#AstroFriday: Delivering Christa’s Legacy

Editor’s note: NASA announced that September 2017 to September 2018 is A Year of Education on Station for the International Space Station (ISS), featuring a variety of education-related events for students and teachers. Astronaut Richard (Ricky) Arnold, a volunteer board member for the Project WET Foundation, is the educator on board currently. 

Astronaut Sharon Christa McAuliffe, payload specialist Teacher in Space Project. Photo credit: NASA Astronaut Sharon Christa McAuliffe, payload specialist Teacher in Space Project. Photo credit: NASA “I touch the future. I teach.” -Christa McAuliffe

The current Year of Education on Station is far from the first time that NASA has made education and inspiration for young people a part of a mission. In 1984, NASA announced its “Teacher in Space” project, designed to inspire students, honor teachers and spur interest in math, science and space exploration.

The crew of the Space Shuttle Challenger mission STS-51-L. (front row) Michael J. Smith, Dick Scobee, Ronald McNair; (back row) Ellison Onizuka, Christa McAuliffe, Gregory Jarvis, Judith Resnik. (Photo: NASA)The crew of the Space Shuttle Challenger mission STS-51-L. (front row) Michael J. Smith, Dick Scobee, Ronald McNair; (back row) Ellison Onizuka, Christa McAuliffe, Gregory Jarvis, Judith Resnik. (Photo: NASA) The first teacher selected for the project was Christa McAuliffe, a New Hampshire educator. In addition to her plans to share her experiences in classrooms after her return, Christa also planned to film several demonstrations to be used in educational packages for students and teachers across the globe during her time in space. Tragically, the Space Shuttle Challenger that Christa boarded on January 28, 1986, broke apart just after the launch. All eight people aboard, including Christa, were killed.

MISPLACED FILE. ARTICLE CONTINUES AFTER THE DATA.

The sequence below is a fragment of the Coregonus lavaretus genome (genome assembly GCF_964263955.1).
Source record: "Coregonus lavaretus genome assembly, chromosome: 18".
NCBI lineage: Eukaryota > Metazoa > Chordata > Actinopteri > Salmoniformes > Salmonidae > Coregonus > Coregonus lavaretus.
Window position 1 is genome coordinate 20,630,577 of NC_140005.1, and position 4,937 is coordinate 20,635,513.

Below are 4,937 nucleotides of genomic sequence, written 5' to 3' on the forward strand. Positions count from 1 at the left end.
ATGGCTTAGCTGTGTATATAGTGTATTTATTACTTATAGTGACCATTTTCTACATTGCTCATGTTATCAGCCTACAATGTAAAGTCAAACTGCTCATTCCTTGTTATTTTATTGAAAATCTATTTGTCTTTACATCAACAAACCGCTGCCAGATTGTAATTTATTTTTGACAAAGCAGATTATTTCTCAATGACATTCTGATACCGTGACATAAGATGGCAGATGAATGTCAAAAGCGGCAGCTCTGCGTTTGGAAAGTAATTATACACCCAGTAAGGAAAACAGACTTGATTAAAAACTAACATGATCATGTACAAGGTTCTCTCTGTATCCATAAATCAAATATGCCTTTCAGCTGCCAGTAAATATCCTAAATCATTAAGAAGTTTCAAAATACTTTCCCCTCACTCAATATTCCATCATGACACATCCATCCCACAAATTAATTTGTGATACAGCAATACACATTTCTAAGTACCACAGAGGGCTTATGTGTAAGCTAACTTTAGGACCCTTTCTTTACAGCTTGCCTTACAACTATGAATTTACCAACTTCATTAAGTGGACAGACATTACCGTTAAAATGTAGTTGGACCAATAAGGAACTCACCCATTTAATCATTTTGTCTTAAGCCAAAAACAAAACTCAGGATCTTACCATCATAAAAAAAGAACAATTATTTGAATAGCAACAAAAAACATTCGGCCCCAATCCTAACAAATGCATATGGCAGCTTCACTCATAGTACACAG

In the wake of the tragedy, Christa’s lessons were lost. However, earlier this year, the Challenger Center--a 501(c)3 organization created by the families of the the Challenger crew to continue the crew's educational mission--announced that it was partnering with NASA to complete some of the lessons she had planned to perform aboard Challenger. Completing these learning modules is a tribute not only to McAuliffe, but to the entire Challenger crew. Ricky and the other educator who would be on board the ISS, Joe Acaba, have honored Christa by taking her curriculum into space with them. As former teachers themselves, Ricky and Joe agreed that “sharing these lessons would honor McAuliffe’s legacy—and, teachers’ contributions around the world—during their missions aboard the International Space Station.”

The demonstrations are being filmed aboard the International Space Station and corresponding lessons have been developed for classrooms. The first was released this week, featuring Ricky conducting a lesson on chromatography that Christa originally planned to take to space:

NASA and the Challenger Center announced the availability of the first lesson during an Earth-to-space call with RickyNASA and the Challenger Center announced the availability of the first lesson during an Earth-to-space call with Ricky Future lesson topics include effervescence, liquids in microgravity and Newton’s law. Several of the lessons have been completed as originally planned by Christa and some have been reimagined based on materials available aboard the Space Station.

The Challenger Center and NASA announced the availability of the first video lesson this week during an Earth-to-space call with Ricky, broadcast on NASA TV. Educators and other guests were able to ask Ricky questions about his work on ISS, his experience as an educator and much more. (The call is being regularly rebroadcast on NASA TV—check the site for listings.)

Speaking to NASA of the lessons, Ricky said, “To me it’s for our nation; it’s really important it wasn’t lost. I’m hoping we can package up some nice stuff teachers can use as a resource long after we’re home, long after the mission is over.”

Find the lessons here: www.challenger.org/christa

To compare your water use to that of an astronaut, take the Water Use Challenge. Access this and other resources for teaching about water and space, including a lesson plan, at our Out of This World page.

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